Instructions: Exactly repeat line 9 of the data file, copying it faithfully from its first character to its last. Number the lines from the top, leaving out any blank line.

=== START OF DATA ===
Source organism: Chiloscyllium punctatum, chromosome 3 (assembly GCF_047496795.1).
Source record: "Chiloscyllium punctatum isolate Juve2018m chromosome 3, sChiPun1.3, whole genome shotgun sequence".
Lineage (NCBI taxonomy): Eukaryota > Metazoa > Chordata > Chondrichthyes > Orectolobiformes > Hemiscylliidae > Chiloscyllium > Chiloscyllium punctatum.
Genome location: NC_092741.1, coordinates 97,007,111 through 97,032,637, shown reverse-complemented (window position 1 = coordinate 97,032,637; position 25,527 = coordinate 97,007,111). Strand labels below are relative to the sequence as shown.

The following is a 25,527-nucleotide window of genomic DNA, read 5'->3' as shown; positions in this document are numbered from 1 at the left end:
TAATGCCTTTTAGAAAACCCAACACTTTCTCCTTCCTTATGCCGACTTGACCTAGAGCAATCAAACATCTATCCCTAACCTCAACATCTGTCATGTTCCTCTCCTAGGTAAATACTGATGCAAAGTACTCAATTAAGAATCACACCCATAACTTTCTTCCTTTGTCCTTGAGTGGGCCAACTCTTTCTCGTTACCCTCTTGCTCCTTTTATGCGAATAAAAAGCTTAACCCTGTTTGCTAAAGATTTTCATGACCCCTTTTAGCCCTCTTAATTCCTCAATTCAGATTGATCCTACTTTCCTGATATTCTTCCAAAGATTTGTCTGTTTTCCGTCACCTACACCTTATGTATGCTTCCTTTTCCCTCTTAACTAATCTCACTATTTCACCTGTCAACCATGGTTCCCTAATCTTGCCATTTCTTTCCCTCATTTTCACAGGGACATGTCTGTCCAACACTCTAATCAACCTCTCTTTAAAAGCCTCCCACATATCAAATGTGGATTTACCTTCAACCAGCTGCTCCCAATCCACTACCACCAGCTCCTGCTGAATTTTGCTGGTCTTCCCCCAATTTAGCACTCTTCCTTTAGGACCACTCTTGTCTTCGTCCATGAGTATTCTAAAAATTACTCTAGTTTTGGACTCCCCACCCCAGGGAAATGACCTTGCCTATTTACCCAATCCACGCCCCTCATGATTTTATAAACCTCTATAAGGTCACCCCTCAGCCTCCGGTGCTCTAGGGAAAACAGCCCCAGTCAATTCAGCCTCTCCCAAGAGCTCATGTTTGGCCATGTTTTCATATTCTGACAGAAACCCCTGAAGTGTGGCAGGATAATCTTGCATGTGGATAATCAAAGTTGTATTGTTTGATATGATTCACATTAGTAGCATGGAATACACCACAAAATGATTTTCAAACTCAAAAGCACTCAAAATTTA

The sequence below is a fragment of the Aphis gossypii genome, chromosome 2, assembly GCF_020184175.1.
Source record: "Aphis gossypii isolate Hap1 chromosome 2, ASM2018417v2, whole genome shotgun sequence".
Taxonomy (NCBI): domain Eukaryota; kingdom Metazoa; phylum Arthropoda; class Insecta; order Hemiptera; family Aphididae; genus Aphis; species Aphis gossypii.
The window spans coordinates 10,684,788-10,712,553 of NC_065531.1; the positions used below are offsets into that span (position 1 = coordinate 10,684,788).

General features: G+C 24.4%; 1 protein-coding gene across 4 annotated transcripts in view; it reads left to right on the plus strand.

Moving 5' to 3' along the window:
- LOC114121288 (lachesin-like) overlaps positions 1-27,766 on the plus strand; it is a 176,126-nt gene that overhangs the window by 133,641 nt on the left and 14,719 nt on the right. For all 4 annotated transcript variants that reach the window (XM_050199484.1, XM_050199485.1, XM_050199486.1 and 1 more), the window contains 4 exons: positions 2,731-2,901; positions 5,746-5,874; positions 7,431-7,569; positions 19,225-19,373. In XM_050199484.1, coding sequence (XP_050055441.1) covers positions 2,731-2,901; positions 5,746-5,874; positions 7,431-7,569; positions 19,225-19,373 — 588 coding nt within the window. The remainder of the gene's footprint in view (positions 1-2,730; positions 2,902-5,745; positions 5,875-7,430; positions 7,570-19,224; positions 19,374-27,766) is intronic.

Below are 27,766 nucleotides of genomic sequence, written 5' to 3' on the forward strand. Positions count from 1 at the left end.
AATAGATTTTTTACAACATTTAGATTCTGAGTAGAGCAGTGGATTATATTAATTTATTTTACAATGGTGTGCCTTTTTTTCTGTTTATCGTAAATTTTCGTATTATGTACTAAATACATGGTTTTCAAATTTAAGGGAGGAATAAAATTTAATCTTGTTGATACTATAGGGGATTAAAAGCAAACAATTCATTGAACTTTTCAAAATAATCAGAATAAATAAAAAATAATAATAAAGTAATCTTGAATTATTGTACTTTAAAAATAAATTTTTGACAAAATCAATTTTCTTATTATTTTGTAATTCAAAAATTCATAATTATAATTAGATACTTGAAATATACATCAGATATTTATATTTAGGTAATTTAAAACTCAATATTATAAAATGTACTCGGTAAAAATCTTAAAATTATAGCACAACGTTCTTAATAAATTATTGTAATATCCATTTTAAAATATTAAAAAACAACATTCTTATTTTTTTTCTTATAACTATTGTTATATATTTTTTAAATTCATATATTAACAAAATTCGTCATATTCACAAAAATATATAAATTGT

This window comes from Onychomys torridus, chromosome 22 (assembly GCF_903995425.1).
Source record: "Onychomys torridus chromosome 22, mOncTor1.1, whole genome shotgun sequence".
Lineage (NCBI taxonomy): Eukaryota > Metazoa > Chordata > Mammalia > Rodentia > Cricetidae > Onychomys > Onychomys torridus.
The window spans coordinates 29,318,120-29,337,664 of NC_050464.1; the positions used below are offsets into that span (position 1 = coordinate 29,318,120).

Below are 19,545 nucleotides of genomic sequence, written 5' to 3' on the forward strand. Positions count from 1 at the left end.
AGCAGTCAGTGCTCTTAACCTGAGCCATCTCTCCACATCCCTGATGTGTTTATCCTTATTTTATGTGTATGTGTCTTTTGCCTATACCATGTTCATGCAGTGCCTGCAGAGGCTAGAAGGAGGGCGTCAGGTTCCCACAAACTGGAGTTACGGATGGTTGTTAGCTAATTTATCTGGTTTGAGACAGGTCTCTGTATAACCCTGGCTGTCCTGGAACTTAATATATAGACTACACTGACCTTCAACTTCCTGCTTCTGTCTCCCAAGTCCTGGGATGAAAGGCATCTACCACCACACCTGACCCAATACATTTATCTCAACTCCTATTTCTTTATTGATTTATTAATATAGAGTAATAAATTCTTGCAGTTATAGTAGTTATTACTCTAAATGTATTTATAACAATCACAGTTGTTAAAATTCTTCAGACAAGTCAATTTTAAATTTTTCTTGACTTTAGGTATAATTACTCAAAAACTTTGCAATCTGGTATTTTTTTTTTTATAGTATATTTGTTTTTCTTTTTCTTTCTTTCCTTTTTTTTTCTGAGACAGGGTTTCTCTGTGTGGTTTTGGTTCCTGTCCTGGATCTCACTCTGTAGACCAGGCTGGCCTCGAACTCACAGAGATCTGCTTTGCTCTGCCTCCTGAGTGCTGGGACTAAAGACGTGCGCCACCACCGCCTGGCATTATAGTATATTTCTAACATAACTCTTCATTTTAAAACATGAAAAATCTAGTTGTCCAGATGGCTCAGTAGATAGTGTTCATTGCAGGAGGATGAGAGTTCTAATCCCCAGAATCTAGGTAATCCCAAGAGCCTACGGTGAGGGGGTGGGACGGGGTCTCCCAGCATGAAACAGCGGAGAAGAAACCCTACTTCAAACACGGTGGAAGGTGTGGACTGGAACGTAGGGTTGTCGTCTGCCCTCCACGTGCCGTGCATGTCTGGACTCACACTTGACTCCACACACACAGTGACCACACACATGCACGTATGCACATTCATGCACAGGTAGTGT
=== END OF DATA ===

Taxonomy (NCBI): domain Eukaryota; kingdom Metazoa; phylum Arthropoda; class Insecta; order Hemiptera; family Aphididae; genus Aphis; species Aphis gossypii.